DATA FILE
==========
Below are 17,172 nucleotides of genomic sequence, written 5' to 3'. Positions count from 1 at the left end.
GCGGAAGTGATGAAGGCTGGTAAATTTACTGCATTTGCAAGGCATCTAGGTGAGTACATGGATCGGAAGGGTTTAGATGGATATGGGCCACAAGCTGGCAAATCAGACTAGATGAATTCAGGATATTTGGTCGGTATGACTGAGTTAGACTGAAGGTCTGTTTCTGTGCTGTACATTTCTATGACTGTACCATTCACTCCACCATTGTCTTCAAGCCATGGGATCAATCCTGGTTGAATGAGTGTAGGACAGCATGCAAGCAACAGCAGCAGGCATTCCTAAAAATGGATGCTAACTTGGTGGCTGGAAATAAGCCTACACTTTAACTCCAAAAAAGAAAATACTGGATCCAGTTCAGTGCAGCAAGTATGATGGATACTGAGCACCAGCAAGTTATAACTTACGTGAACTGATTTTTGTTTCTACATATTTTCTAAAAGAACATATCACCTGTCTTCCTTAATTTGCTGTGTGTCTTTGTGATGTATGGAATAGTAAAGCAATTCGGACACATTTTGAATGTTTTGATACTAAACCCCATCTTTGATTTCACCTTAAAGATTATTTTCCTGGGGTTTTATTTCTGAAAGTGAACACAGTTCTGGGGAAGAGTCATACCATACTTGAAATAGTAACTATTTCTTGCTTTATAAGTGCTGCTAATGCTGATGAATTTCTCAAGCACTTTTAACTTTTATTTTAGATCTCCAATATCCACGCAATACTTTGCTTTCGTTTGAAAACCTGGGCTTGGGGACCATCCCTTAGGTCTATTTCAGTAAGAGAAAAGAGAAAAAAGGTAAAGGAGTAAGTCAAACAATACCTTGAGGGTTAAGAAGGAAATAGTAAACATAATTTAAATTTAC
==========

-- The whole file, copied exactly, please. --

Below are 17,172 nucleotides of genomic sequence, written 5' to 3'. Positions count from 1 at the left end.
GCGGAAGTGATGAAGGCTGGTAAATTTACTGCATTTGCAAGGCATCTAGGTGAGTACATGGATCGGAAGGGTTTAGATGGATATGGGCCACAAGCTGGCAAATCAGACTAGATGAATTCAGGATATTTGGTCGGTATGACTGAGTTAGACTGAAGGTCTGTTTCTGTGCTGTACATTTCTATGACTGTACCATTCACTCCACCATTGTCTTCAAGCCATGGGATCAATCCTGGTTGAATGAGTGTAGGACAGCATGCAAGCAACAGCAGCAGGCATTCCTAAAAATGGATGCTAACTTGGTGGCTGGAAATAAGCCTACACTTTAACTCCAAAAAAGAAAATACTGGATCCAGTTCAGTGCAGCAAGTATGATGGATACTGAGCACCAGCAAGTTATAACTTACGTGAACTGATTTTTGTTTCTACATATTTTCTAAAAGAACATATCACCTGTCTTCCTTAATTTGCTGTGTGTCTTTGTGATGTATGGAATAGTAAAGCAATTCGGACACATTTTGAATGTTTTGATACTAAACCCCATCTTTGATTTCACCTTAAAGATTATTTTCCTGGGGTTTTATTTCTGAAAGTGAACACAGTTCTGGGGAAGAGTCATACCATACTTGAAATAGTAACTATTTCTTGCTTTATAAGTGCTGCTAATGCTGATGAATTTCTCAAGCACTTTTAACTTTTATTTTAGATCTCCAATATCCACGCAATACTTTGCTTTCGTTTGAAAACCTGGGCTTGGGGACCATCCCTTAGGTCTATTTCAGTAAGAGAAAAGAGAAAAAAGGTAAAGGAGTAAGTCAAACAATACCTTGAGGGTTAAGAAGGAAATAGTAAACATAATTTAAATTTAC